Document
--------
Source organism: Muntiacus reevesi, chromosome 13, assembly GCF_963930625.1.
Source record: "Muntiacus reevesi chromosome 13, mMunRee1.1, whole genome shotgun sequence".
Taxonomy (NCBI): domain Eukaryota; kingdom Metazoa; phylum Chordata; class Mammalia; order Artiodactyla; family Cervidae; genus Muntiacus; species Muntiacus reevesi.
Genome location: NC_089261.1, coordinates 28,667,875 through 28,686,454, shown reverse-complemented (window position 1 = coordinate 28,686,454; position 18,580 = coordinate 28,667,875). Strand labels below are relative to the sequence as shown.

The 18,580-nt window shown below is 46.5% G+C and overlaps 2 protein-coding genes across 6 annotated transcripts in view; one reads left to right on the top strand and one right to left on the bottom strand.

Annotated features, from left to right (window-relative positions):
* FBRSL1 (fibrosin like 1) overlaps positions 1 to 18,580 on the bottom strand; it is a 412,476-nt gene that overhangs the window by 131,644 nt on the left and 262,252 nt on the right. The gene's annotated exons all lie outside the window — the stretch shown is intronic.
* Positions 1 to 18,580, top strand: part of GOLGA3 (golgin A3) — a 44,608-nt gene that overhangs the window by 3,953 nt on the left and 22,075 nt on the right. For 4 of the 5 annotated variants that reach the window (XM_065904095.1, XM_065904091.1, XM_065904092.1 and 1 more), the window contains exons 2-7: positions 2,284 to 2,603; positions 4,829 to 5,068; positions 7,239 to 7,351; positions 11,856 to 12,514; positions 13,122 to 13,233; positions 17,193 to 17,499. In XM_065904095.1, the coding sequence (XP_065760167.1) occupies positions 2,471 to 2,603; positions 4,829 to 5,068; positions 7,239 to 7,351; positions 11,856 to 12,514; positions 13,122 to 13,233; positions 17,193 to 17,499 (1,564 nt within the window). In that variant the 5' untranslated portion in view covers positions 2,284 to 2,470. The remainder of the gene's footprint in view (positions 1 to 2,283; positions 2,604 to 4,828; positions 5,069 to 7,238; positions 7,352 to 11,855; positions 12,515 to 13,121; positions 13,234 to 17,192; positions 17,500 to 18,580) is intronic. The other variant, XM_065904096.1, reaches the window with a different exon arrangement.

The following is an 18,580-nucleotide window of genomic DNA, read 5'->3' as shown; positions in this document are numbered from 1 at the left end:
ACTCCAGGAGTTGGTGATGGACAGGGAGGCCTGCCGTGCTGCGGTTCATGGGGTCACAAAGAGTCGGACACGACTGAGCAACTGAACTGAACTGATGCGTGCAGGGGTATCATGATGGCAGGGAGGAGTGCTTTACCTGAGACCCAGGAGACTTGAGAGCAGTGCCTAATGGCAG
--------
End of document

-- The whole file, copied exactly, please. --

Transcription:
Source organism: Muntiacus reevesi, chromosome 13, assembly GCF_963930625.1.
Source record: "Muntiacus reevesi chromosome 13, mMunRee1.1, whole genome shotgun sequence".
Taxonomy (NCBI): domain Eukaryota; kingdom Metazoa; phylum Chordata; class Mammalia; order Artiodactyla; family Cervidae; genus Muntiacus; species Muntiacus reevesi.
Genome location: NC_089261.1, coordinates 28,667,875 through 28,686,454, shown reverse-complemented (window position 1 = coordinate 28,686,454; position 18,580 = coordinate 28,667,875). Strand labels below are relative to the sequence as shown.

The 18,580-nt window shown below is 46.5% G+C and overlaps 2 protein-coding genes across 6 annotated transcripts in view; one reads left to right on the top strand and one right to left on the bottom strand.

Annotated features, from left to right (window-relative positions):
* FBRSL1 (fibrosin like 1) overlaps positions 1 to 18,580 on the bottom strand; it is a 412,476-nt gene that overhangs the window by 131,644 nt on the left and 262,252 nt on the right. The gene's annotated exons all lie outside the window — the stretch shown is intronic.
* Positions 1 to 18,580, top strand: part of GOLGA3 (golgin A3) — a 44,608-nt gene that overhangs the window by 3,953 nt on the left and 22,075 nt on the right. For 4 of the 5 annotated variants that reach the window (XM_065904095.1, XM_065904091.1, XM_065904092.1 and 1 more), the window contains exons 2-7: positions 2,284 to 2,603; positions 4,829 to 5,068; positions 7,239 to 7,351; positions 11,856 to 12,514; positions 13,122 to 13,233; positions 17,193 to 17,499. In XM_065904095.1, the coding sequence (XP_065760167.1) occupies positions 2,471 to 2,603; positions 4,829 to 5,068; positions 7,239 to 7,351; positions 11,856 to 12,514; positions 13,122 to 13,233; positions 17,193 to 17,499 (1,564 nt within the window). In that variant the 5' untranslated portion in view covers positions 2,284 to 2,470. The remainder of the gene's footprint in view (positions 1 to 2,283; positions 2,604 to 4,828; positions 5,069 to 7,238; positions 7,352 to 11,855; positions 12,515 to 13,121; positions 13,234 to 17,192; positions 17,500 to 18,580) is intronic. The other variant, XM_065904096.1, reaches the window with a different exon arrangement.

The following is an 18,580-nucleotide window of genomic DNA, read 5'->3' as shown; positions in this document are numbered from 1 at the left end:
ACTCCAGGAGTTGGTGATGGACAGGGAGGCCTGCCGTGCTGCGGTTCATGGGGTCACAAAGAGTCGGACACGACTGAGCAACTGAACTGAACTGATGCGTGCAGGGGTATCATGATGGCAGGGAGGAGTGCTTTACCTGAGACCCAGGAGACTTGAGAGCAGTGCCTAATGGCAG